A risk factor is anything that increases your likelihood of getting a disease or condition.
It is possible to develop alcoholism with or without the risk factors listed below. However, the more risk factors you have, the greater your likelihood of developing alcoholism. If you have a number of risk factors, ask your doctor what you can do to reduce your risk.
The following factors can increase your risk of alcoholism:
Alcohol abuse is five times more frequent in men than in women. Men are more likely to be binge drinkers and alcoholics than women are. However, the incidence of alcoholism in women has been on the rise in the past 30 years. Women tend to become alcoholics later in life than men, but the condition has a faster progression in women.
Alcoholism tends to run in families. This has led researchers to conclude that a genetic predisposition to developing alcohol abuse problems may exist. The rate of alcoholism in men with no alcoholic parents is approximately 11%. For men with one alcoholic parent, the rate of alcoholism is approximately 30%. A family history of alcoholism is also seen in women, although the link is somewhat weaker.
Some studies suggest that genetic factors affecting the way people’s body's process and respond to alcohol may also influence an individual’s risk of becoming an alcoholic.
Alcoholism is clearly more of a problem in some cultures than in others. For example, rates of alcoholism are high in Europe and the United States where alcohol consumption is common and socially acceptable. In American culture, alcohol is often used as a social lubricant and a means of reducing tension. In religious groups, such as Mormons or Muslims who abstain from drinking alcohol, the incidence of alcoholism is minimal. Higher rates of alcohol abuse and alcoholism are also related to peer pressure and easy access to alcohol.
Researchers have found that certain psychological factors increase an individual’s risk for alcohol abuse and alcoholism. These factors include having high self-expectations, having a low frustration tolerance, feeling inadequate and unsure of one's roles, needing an inordinate amount of praise and reassurance, and having a tendency to be impulsive and aggressive.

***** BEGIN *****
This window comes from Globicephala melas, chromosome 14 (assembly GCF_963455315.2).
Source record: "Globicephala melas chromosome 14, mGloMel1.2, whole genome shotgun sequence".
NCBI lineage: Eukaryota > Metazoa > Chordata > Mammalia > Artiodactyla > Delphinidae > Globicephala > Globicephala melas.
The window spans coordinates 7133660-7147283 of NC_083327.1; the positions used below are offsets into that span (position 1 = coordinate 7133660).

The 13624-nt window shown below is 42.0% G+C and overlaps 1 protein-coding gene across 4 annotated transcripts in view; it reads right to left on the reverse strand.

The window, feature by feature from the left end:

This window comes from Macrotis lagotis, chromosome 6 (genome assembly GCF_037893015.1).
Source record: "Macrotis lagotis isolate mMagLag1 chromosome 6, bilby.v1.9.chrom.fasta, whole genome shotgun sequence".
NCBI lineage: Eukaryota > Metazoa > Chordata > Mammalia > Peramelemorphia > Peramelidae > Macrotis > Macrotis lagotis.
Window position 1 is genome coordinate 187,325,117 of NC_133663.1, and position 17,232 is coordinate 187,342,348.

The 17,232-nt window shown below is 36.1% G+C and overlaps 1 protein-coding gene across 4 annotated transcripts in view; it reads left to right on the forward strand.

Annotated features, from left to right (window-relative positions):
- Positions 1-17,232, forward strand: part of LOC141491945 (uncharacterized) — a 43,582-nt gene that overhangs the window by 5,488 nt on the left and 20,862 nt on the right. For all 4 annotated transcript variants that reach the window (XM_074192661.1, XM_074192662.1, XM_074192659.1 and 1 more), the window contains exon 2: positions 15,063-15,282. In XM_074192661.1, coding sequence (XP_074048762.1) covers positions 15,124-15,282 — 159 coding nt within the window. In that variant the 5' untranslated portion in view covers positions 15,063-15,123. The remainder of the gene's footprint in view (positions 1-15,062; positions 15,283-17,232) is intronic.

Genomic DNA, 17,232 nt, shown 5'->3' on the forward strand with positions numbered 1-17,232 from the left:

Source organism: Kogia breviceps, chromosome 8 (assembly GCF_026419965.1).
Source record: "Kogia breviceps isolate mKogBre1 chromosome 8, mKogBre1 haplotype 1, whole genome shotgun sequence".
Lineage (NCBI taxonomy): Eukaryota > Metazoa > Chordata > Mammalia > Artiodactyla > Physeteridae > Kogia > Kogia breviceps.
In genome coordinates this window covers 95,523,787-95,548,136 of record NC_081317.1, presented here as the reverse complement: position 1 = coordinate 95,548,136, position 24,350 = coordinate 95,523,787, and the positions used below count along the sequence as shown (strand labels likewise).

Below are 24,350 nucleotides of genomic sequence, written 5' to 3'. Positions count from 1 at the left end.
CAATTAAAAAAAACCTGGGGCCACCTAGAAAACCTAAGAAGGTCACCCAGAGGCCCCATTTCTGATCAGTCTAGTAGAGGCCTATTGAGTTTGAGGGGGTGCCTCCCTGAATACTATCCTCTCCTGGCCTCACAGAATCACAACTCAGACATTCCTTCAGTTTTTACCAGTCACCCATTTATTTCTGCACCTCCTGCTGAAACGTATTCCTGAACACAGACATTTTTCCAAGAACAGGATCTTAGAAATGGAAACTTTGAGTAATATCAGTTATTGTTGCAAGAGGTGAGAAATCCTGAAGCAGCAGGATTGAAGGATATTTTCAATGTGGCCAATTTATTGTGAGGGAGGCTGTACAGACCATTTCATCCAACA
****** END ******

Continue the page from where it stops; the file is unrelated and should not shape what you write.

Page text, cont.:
Researchers have found high rates of alcohol abuse disorders among people with anxiety disorders, depression, antisocial and other personality disorders, schizophrenia, and other substance abuse disorders, such as smoking and illicit drug use. People with attention deficit hyperactivity disorder also have a higher rate of alcoholism (and other substance use disorders), as do those with post-traumatic stress disorder.
American Psychiatric Association. Diagnostic and Statistical Manual of Mental Disorders. 4th ed. Washington, DC: American Psychiatric Association; 2000.
Carson RC, Butcher JN, et al. Abnormal Psychology and Modern Life. 11th ed. Boston, MA: Allyn and Bacon; 2000.
Module 10H: ethnicity, culture, and alcohol. National Institute on Alcohol Abuse and Alcholism website. Available at: http://pubs.niaaa.nih.gov/publications/Social/Module10HEthnicity&Culture/Module10H.html. Accessed April 14, 2007
Stern, TA et al. Massachusetts General Hospital Comprehensive Clinical Psychiatry. 1st ed. Philadelphia: Mosby Elsevier, 2008.
Last reviewed February 2014 by Peter J. Lucas, MD
Please be aware that this information is provided to supplement the care provided by your physician. It is neither intended nor implied to be a substitute for professional medical advice. CALL YOUR HEALTHCARE PROVIDER IMMEDIATELY IF YOU THINK YOU MAY HAVE A MEDICAL EMERGENCY. Always seek the advice of your physician or other qualified health provider prior to starting any new treatment or with any questions you may have regarding a medical condition.
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